Ajikan, ajikan rere, ajikan Ajikan, ajikan rere, ajikan. Gbogbo Ajogun
to wa forijin mi - All Evils that exist, forgive me.

Ajikan, ajikan rere, ajikan Ajikan, ajikan rere, ajikan.

~ Odu Eji Ogbe

In like manner, we find a parallel in the prayer and supplications of a
Revered saint:

Where there is charity and wisdom,
there is neither fear nor ignorance.
Where there is patience and humility,
there is neither anger nor disturbance.
Where there is poverty with joy,
there is neither covetousness nor avarice.
Where there is inner peace and meditation,
there is neither anxiousness nor dissipation.
Where there is fear of the Lord to guard the house,
there the enemy cannot gain entry.
Where there is mercy and discernment,
there is neither excess nor hardness of heart.
~ St. Francis of Assisi

Commentary by Oluwatoyin Vincent Adepoju

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The unity of being as evoked by St. Francis' "Canticle of Creatures"
also known as "Canticle of the Sun"
From "Canticle of the Sun" by Featherpen
in A Pasture Green : Faith, Reflection and Prayer

Next page

The cosmos within the divine transmutation
represented by the self sacrifice of Jesus Christ,
a central conception of Christianity, in a stained glass window
depicting St. Francis cosmic vision
in his Canticle of the Creatures
From St. Francis of Assisi Church, Chiara Center (Springfield, IL).
Posted by Bob and Kristi Rice in " St. Francis and St. Clare of Assisi"
in Embracing Hope: The Blog of Bob and Kristi Rice, Serving in the Congo

This delightful poem is a retelling, by Anbal Daniel Meja, in terms of

a colloquial but still beautiful version of English deriving from the
United Sates of America, of a story from the literary corpus of Owo
Merindinlogun, a divination system developed by Nigeria's Yoruba
people world and earlier translated in William Bascoms Sixteen
Cowries: Yoruba Divination from Africa to the New World from the
corpus known to Merindinlogun diviner Maranoro Salako. Anbal
Daniel Meja presents this retelling in How Orunmila Becomes
Immortal in his blog Anbal Meja: Out from the Storm Cloud.
The poem and its comparison with the words of St. Francis of Assisi
came to my attention through their posting by Gboyega Adejumo at
the Facebook group The Cosmos of World Art and Correlative
Cultural Forms.
The poem belongs to Eji Ogbe, one of the Odu, organizational
categories of Merindinlogun, under which its imaginative literature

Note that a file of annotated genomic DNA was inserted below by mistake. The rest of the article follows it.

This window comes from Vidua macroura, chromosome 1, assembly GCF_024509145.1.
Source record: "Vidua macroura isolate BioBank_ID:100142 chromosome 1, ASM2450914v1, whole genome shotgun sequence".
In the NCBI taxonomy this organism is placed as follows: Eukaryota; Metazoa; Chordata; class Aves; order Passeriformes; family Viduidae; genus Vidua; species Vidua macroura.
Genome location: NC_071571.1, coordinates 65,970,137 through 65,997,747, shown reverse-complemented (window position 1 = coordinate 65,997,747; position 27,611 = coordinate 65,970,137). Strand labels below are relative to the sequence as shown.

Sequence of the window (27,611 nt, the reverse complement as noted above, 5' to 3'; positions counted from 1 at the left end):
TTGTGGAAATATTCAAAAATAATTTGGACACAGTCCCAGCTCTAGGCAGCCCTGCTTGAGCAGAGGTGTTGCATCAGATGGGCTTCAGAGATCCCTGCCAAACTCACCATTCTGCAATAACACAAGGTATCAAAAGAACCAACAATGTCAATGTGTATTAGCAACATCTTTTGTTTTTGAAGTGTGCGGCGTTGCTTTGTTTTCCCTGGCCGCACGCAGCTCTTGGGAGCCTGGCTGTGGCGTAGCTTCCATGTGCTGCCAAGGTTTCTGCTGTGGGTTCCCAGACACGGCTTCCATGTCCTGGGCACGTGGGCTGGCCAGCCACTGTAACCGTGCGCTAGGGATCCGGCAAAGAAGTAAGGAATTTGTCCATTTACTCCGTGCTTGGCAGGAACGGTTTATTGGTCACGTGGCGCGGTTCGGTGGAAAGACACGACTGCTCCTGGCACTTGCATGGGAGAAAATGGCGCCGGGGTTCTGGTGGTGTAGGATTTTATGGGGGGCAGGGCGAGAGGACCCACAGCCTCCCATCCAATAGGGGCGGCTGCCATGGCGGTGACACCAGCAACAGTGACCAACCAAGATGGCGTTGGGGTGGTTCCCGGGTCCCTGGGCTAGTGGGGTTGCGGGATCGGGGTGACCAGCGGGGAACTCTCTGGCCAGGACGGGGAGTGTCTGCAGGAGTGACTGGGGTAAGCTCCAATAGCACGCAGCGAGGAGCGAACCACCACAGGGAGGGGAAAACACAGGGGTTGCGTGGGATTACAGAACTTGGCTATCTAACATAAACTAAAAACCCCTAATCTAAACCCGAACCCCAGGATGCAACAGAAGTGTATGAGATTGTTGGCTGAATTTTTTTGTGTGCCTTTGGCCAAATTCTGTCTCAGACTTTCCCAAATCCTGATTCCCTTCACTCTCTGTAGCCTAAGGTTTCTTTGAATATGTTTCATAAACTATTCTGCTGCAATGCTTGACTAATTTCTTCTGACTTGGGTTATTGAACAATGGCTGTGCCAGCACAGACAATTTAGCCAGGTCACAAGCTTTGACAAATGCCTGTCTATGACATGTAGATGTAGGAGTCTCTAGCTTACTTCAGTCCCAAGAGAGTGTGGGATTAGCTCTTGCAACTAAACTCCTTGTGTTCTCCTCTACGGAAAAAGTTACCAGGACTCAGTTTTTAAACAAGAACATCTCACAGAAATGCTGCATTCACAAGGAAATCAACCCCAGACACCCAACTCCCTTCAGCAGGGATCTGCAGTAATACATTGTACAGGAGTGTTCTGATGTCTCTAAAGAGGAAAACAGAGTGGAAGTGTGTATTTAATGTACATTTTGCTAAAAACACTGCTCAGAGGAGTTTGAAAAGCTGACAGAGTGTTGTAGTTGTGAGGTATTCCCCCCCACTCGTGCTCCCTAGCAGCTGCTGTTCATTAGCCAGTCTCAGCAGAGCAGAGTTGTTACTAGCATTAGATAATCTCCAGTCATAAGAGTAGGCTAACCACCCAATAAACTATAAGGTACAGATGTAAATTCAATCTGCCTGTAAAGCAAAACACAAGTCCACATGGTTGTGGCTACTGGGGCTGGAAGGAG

is organized as the primary carriers of information in the verbal
form of this multidisciplinary system, which, like Ifa, the central
Yoruba cognitive system, is organised in terms of the correlation of
mathematics, literature and the visual arts. This recreation by Meja
suggests the value of making Merindinlogun and the identical ese ifa,
literature of Ifa, contemporary in relation to various social contexts.
The imaginative, literary character of Merindinlogun poetry and ese
ifa, as demonstrated, par excellence, by the pioneering work of
Wande Abimbola, represented by An Exposition of Ifa Literary Corpus,
Ifa Divination Poetry and Sixteen Great Poems of Ifa, along witha good
number of essays, is slowly developing in appreciation in a context in
which Ifa enthusiasts seem more attuned to its sacred character,
leading to a tension between the spectrum of possibilities of
response to the sacred demonstrated by the sacred seen as
autonomous of humanity, and at times, as transcending humanity,
the sacred as co-creative with humanity, the sacred as expressed by
human creativity or as an invention of this creativity, a point related
to Karin Barber's exploration of Yoruba religious expressions in
"How Man Makes God in West Africa : Yoruba Attitudes Towards the
Orisa" and to Noel Amherd's investigation of similar questions in
Reciting Ifa : Identity, Difference and Heterogeneity, described as
insightfully expounding on ese ifa as a "philosophical heritage that
privileges heterogeneity. "


The poem's central figure is Orunmila, a symbolic figure in many

Merindinlogun poems and in ese ifa on account of his character as
the orisa or deity of wisdom whose knowledge the Ifa oracle
mediates. He is depicted as warding off negative attention from the
Ajogun by treating them with disarming kindness, thereby
dramatizing a perspective recurrently projected in ese ifa, the
absence of a sense of absolute evil, in a context centred on
recognition of possibilities which need to be negotiated with rather
than combated, such negotiation evident in Orunmila's kindness to
those dangerous powers, and even, in the prayer at the conclusion,
appealing to them to forgive him, perhaps in the understanding of the
perennial fallibility of human beings that could invite the misfortune
the Ajogun represent, the figure of Orunmila being also used in